At Cedar Crest, Emily was nominated for senior of the year and with a classmate took first place in a Future Business Leaders of America competition in the category of hospitality management. This summer she is working at the Jigger Shop in Mount Gretna and interning at Gerhart Financial Services in Lebanon, with a mission trip to Costa Rica in the middle.

In August, Emily will begin her studies at Cairn University near Philadelphia, where she plans to major in business administration and minor in Spanish.

She also made time in July to come by our flagship Lebanon store.

At Royer’s invite, Emily helped to recreate the photo of her with her bouquet that had appeared in the Lebanon Daily News in 2007. This time, Candace Oliver, manager of the Lebanon store, posed with Emily; Candace held a bouquet of carnations while Emily held the newspaper clipping.

With a series of photos taken, Candace gifted the bouquet to Emily.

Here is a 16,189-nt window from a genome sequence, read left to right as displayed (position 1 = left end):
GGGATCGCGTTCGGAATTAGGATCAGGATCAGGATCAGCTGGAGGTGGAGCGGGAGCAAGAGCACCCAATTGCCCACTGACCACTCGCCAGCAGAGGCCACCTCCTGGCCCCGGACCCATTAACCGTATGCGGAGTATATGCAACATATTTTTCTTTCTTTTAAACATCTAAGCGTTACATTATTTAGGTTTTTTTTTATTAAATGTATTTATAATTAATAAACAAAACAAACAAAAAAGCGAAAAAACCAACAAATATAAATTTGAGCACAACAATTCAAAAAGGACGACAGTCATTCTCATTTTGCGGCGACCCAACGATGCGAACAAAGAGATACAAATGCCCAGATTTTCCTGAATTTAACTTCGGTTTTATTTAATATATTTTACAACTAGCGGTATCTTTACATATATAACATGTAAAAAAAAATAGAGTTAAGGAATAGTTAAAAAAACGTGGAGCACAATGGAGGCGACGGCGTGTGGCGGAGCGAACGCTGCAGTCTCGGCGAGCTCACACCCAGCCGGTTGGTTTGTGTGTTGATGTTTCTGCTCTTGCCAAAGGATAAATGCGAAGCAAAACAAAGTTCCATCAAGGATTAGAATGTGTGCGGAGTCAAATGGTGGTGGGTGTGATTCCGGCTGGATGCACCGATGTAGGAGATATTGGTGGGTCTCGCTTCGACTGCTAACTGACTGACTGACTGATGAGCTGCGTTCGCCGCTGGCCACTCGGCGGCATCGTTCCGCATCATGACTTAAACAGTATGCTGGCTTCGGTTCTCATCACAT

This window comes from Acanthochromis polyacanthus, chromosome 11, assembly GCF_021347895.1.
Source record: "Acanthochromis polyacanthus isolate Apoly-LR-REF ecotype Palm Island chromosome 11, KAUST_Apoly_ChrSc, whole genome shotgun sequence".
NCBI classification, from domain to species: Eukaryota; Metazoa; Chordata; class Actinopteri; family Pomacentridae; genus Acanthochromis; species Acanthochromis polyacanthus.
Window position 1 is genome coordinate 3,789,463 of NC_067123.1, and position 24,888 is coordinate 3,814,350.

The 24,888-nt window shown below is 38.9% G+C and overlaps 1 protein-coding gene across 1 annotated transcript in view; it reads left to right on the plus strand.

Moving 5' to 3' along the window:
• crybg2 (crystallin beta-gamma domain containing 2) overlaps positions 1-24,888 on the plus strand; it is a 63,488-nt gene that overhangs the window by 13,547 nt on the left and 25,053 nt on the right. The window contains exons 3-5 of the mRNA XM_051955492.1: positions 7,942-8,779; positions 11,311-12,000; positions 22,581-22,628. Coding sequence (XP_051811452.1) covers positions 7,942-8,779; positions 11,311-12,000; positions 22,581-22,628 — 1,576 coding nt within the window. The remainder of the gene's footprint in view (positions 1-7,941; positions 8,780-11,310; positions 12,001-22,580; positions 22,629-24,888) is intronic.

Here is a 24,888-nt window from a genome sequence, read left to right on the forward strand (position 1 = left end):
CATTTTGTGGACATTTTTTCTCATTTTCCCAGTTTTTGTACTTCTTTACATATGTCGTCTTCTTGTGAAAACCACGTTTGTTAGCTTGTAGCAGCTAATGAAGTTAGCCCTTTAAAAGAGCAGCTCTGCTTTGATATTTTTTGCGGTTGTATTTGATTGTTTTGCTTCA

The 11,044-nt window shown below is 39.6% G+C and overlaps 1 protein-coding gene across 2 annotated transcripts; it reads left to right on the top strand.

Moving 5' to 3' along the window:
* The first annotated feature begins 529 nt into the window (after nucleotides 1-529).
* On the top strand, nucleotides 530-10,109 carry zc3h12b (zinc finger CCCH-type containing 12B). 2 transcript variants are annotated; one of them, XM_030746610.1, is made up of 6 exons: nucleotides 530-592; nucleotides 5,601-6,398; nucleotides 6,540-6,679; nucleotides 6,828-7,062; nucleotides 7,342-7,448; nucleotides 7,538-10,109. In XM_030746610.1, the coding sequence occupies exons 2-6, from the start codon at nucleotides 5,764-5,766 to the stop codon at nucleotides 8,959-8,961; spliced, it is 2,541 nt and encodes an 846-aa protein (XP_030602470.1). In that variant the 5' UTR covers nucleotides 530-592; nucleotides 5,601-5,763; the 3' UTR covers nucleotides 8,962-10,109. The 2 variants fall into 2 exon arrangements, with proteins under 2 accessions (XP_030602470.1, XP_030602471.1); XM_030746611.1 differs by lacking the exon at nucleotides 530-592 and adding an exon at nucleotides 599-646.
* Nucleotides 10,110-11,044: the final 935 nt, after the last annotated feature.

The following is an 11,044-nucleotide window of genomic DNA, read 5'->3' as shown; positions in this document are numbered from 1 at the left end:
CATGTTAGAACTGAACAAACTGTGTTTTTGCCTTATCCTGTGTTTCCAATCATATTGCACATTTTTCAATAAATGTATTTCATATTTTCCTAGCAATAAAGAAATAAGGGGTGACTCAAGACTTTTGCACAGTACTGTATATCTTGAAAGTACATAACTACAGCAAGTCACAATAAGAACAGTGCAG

Along with that, we wish her the best of luck in college.

 

 

Royer’s Flowers food drive collects nearly 1,400 pounds for food banks

Deb Bennett, manager of Royer’s in East York, with Geoff Royer, vice president of central operations.

Royer’s Flowers & Gifts’ annual food drive collected 1,381 pounds of nonperishable items for the Central Pennsylvania Food Bank and Helping Harvest, formerly Greater Berks Food Bank.

The Royer’s Stems Hunger event, which took place June 22-July 6, has collected more than eight tons of food since it began in 2011.

Royer’s East York store collected the most pounds of food among our 16 locations.

Donors received a free carnation for each food item they contributed, up to six per visit. Besides Royer’s stores, eight Drayer Physical Therapy Institute locations in the area served as drop-off locations.

We are grateful to everyone who contributed to the success of this year’s food drive.

Red Lion sixth-grader wins Royer’s Kids Club birthday card design contest

Madalyn Yorgy of Red Lion, York County, is a creative 11-year-old.